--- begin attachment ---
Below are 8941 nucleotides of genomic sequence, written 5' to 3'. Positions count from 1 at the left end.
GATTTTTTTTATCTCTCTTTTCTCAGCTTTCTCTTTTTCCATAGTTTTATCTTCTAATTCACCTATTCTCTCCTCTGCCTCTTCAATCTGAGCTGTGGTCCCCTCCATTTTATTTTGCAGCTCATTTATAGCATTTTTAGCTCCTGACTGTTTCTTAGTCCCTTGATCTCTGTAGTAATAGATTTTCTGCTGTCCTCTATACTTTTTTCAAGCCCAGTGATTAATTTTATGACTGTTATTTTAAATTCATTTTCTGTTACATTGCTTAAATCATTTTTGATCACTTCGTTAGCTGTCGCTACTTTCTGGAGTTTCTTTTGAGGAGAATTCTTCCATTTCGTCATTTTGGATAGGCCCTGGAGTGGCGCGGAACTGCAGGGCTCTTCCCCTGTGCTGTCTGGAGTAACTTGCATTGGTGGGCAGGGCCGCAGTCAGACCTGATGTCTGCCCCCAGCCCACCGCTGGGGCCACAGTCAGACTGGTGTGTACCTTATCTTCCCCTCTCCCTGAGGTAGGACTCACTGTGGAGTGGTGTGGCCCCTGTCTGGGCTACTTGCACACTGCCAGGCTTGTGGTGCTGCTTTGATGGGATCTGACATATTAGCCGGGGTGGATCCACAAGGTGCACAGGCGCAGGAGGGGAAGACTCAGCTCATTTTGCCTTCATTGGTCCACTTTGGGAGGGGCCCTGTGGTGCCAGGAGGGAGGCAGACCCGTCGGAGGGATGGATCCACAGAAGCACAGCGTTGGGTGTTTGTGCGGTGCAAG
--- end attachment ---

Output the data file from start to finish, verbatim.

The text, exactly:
Below are 8941 nucleotides of genomic sequence, written 5' to 3'. Positions count from 1 at the left end.
GATTTTTTTTATCTCTCTTTTCTCAGCTTTCTCTTTTTCCATAGTTTTATCTTCTAATTCACCTATTCTCTCCTCTGCCTCTTCAATCTGAGCTGTGGTCCCCTCCATTTTATTTTGCAGCTCATTTATAGCATTTTTAGCTCCTGACTGTTTCTTAGTCCCTTGATCTCTGTAGTAATAGATTTTCTGCTGTCCTCTATACTTTTTTCAAGCCCAGTGATTAATTTTATGACTGTTATTTTAAATTCATTTTCTGTTACATTGCTTAAATCATTTTTGATCACTTCGTTAGCTGTCGCTACTTTCTGGAGTTTCTTTTGAGGAGAATTCTTCCATTTCGTCATTTTGGATAGGCCCTGGAGTGGCGCGGAACTGCAGGGCTCTTCCCCTGTGCTGTCTGGAGTAACTTGCATTGGTGGGCAGGGCCGCAGTCAGACCTGATGTCTGCCCCCAGCCCACCGCTGGGGCCACAGTCAGACTGGTGTGTACCTTATCTTCCCCTCTCCCTGAGGTAGGACTCACTGTGGAGTGGTGTGGCCCCTGTCTGGGCTACTTGCACACTGCCAGGCTTGTGGTGCTGCTTTGATGGGATCTGACATATTAGCCGGGGTGGATCCACAAGGTGCACAGGCGCAGGAGGGGAAGACTCAGCTCATTTTGCCTTCATTGGTCCACTTTGGGAGGGGCCCTGTGGTGCCAGGAGGGAGGCAGACCCGTCGGAGGGATGGATCCACAGAAGCACAGCGTTGGGTGTTTGTGCGGTGCAAG